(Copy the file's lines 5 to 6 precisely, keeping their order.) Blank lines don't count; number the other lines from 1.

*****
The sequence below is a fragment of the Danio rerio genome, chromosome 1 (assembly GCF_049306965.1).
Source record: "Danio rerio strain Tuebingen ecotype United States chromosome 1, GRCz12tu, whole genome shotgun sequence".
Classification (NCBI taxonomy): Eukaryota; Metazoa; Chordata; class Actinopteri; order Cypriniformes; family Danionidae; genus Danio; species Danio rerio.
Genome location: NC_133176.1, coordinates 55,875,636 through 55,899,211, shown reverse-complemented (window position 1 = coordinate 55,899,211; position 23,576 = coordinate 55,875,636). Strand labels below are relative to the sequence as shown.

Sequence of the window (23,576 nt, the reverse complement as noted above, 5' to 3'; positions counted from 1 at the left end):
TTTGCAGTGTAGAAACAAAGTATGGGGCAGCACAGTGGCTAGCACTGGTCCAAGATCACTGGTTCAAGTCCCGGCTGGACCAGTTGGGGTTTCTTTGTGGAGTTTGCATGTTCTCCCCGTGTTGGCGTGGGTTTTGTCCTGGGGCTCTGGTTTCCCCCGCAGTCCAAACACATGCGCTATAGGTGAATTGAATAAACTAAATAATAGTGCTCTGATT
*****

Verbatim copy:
Sequence of the window (23,576 nt, the reverse complement as noted above, 5' to 3'; positions counted from 1 at the left end):
TTTGCAGTGTAGAAACAAAGTATGGGGCAGCACAGTGGCTAGCACTGGTCCAAGATCACTGGTTCAAGTCCCGGCTGGACCAGTTGGGGTTTCTTTGTGGAGTTTGCATGTTCTCCCCGTGTTGGCGTGGGTTTTGTCCTGGGGCTCTGGTTTCCCCCGCAGTCCAAACACATGCGCTATAGGTGAATTGAATAAACTAAATAATAGTGCTCTGATT